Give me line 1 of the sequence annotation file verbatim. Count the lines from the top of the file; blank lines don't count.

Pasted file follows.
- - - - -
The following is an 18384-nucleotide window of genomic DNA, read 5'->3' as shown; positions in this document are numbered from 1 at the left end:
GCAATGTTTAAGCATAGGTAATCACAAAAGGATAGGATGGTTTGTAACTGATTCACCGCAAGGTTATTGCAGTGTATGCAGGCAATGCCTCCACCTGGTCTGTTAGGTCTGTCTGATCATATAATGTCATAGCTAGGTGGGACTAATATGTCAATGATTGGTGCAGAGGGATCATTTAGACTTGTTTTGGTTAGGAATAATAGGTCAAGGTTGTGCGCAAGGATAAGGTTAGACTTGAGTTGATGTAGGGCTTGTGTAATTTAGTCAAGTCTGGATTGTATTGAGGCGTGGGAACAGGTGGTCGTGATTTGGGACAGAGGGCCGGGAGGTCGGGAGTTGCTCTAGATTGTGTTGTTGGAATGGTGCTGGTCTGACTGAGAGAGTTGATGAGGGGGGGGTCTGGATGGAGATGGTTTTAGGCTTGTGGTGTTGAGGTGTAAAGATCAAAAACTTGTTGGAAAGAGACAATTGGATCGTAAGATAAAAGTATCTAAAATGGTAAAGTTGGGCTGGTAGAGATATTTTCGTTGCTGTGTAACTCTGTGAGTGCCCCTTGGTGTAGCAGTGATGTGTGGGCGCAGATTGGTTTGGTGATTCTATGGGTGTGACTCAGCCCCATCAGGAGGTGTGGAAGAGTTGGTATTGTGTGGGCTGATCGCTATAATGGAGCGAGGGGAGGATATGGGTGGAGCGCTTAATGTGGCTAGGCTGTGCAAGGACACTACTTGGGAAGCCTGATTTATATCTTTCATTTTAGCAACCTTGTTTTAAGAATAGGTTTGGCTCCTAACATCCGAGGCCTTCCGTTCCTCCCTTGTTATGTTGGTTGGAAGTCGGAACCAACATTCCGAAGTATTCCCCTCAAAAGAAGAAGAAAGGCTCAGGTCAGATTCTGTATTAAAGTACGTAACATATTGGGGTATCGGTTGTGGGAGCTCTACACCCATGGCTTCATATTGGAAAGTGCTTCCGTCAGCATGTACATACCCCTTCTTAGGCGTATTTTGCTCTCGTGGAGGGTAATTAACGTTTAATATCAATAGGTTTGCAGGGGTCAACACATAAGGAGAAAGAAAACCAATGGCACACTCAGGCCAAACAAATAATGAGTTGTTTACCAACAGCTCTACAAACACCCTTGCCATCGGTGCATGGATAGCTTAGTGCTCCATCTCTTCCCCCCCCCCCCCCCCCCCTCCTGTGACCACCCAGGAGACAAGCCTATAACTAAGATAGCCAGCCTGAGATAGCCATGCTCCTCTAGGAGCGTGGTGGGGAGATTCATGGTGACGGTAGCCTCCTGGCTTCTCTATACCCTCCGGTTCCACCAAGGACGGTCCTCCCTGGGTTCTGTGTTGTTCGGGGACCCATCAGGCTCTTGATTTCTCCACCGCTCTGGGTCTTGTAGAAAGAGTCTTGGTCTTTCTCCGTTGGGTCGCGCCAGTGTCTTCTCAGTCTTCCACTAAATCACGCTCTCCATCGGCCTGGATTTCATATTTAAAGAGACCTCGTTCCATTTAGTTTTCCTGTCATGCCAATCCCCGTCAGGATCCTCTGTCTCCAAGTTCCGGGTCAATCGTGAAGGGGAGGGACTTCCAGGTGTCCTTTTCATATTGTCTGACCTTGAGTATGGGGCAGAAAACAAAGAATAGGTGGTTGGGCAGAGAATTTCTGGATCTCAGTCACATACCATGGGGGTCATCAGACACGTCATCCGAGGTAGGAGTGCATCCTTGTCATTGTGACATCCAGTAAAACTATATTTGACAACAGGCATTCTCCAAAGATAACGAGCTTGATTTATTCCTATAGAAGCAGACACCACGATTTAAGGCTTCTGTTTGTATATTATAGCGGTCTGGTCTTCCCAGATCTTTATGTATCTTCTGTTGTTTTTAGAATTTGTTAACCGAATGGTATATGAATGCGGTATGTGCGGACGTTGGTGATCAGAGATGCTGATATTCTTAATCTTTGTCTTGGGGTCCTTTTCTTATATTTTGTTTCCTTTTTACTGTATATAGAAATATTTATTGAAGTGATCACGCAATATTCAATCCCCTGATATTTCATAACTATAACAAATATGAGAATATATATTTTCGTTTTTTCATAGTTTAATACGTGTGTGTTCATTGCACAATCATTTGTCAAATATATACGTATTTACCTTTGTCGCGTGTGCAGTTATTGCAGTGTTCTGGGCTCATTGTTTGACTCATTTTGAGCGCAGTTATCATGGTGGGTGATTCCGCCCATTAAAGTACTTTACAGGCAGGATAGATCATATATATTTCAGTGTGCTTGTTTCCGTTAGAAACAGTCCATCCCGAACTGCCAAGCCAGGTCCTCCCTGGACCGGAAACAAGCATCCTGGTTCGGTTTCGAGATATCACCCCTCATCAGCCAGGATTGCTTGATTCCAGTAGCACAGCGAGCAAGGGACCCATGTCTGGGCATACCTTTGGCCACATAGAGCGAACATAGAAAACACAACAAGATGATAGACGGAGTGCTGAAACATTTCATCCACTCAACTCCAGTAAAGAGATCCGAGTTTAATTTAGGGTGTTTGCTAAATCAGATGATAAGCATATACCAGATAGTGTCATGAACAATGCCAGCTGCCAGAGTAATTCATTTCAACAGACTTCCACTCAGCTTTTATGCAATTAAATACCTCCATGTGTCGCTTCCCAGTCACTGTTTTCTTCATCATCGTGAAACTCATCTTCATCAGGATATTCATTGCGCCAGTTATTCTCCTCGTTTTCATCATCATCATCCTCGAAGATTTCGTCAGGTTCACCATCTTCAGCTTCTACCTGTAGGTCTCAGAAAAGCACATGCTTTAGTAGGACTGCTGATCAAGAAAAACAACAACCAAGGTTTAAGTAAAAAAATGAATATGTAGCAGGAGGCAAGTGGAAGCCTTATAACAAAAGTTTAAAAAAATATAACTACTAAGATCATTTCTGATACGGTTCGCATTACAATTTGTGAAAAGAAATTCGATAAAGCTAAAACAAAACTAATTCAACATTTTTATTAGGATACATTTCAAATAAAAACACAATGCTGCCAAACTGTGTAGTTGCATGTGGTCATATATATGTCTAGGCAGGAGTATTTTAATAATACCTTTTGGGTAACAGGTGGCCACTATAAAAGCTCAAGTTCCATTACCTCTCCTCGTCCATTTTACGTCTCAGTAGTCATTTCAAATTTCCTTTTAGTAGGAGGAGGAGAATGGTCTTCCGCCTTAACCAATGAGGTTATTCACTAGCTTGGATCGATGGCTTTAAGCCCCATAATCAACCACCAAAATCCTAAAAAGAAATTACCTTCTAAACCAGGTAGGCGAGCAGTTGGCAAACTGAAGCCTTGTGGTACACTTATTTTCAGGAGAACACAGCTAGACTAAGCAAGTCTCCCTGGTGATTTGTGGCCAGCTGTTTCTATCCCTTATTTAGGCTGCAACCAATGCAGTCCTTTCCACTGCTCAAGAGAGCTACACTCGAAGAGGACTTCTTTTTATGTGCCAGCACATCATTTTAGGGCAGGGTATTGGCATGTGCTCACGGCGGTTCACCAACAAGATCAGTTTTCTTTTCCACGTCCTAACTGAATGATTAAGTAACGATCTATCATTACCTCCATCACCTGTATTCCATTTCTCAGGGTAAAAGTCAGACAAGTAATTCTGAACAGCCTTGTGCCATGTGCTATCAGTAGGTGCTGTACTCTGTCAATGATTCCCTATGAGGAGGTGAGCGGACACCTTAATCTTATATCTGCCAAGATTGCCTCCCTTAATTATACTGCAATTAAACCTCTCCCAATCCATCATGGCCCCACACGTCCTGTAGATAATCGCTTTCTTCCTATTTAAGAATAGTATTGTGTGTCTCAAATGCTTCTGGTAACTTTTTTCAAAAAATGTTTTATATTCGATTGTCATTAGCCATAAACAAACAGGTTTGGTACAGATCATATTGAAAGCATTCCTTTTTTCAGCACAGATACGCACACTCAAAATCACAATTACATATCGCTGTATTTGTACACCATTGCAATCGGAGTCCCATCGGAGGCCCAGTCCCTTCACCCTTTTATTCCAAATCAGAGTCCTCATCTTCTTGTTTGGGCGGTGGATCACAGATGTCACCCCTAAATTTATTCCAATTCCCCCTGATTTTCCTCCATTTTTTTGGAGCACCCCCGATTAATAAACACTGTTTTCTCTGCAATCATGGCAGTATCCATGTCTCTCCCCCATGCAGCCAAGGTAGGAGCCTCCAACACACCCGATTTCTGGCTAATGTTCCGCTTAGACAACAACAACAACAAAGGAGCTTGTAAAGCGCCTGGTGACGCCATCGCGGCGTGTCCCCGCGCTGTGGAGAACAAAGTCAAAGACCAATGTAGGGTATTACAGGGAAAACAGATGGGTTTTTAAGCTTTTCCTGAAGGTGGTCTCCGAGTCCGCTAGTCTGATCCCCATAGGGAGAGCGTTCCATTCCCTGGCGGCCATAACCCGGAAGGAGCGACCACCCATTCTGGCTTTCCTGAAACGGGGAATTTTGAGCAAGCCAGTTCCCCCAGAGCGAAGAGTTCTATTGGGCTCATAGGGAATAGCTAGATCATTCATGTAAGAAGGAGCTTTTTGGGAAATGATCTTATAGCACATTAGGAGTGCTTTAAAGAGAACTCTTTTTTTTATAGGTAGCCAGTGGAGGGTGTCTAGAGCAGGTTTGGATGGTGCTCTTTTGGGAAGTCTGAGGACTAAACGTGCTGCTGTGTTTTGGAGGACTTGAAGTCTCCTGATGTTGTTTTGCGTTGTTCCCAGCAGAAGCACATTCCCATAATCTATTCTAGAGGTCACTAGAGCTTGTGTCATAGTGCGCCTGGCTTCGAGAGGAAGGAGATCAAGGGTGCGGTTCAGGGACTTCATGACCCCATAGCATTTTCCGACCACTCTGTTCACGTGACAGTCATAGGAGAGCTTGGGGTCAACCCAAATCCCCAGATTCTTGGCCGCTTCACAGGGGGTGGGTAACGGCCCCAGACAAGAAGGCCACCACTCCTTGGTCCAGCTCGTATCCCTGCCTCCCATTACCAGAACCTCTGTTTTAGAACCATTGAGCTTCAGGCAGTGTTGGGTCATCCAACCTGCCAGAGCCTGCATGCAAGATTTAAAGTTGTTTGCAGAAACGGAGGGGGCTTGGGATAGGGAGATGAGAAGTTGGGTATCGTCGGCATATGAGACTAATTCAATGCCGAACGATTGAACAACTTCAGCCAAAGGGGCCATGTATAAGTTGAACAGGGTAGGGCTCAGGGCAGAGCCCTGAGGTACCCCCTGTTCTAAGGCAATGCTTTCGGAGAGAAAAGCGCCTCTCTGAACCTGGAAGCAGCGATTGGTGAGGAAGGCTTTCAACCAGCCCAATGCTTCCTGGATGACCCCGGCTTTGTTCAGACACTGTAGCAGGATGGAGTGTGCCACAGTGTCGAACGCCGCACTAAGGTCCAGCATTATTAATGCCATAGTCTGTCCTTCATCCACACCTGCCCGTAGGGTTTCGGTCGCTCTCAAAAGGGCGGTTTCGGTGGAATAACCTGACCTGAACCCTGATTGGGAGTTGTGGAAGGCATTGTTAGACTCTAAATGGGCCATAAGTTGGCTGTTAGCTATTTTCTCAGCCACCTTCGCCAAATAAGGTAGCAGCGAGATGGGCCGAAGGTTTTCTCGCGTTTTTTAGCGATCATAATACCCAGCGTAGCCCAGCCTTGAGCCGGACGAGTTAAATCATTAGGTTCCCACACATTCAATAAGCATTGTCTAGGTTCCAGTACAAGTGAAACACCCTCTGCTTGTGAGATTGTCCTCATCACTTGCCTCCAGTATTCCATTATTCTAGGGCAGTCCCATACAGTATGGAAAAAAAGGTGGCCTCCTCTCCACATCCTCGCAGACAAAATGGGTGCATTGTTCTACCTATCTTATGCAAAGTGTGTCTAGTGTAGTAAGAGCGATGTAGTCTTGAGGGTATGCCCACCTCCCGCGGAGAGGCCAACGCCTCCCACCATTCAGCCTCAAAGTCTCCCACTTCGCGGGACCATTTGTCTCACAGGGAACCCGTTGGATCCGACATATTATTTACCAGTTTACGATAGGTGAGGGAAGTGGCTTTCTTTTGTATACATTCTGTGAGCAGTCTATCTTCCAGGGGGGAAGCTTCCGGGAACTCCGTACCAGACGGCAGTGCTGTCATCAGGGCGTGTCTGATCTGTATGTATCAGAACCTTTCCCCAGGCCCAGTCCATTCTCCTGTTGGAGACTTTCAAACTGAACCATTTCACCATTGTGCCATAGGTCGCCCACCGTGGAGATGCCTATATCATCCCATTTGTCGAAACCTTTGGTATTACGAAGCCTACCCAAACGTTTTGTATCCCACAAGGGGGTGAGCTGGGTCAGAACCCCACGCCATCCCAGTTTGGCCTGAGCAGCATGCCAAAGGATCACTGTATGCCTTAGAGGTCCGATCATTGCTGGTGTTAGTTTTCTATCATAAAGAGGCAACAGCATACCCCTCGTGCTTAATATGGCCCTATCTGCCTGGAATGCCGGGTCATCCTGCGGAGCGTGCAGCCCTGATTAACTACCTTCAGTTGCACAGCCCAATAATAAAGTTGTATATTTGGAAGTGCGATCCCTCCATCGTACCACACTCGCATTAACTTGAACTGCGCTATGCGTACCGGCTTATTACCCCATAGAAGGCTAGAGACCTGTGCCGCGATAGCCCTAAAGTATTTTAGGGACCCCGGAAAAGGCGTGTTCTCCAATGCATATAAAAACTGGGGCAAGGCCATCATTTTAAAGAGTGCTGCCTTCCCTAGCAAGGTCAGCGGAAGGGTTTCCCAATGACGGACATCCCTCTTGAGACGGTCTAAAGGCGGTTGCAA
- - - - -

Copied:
The following is an 18384-nucleotide window of genomic DNA, read 5'->3' as shown; positions in this document are numbered from 1 at the left end: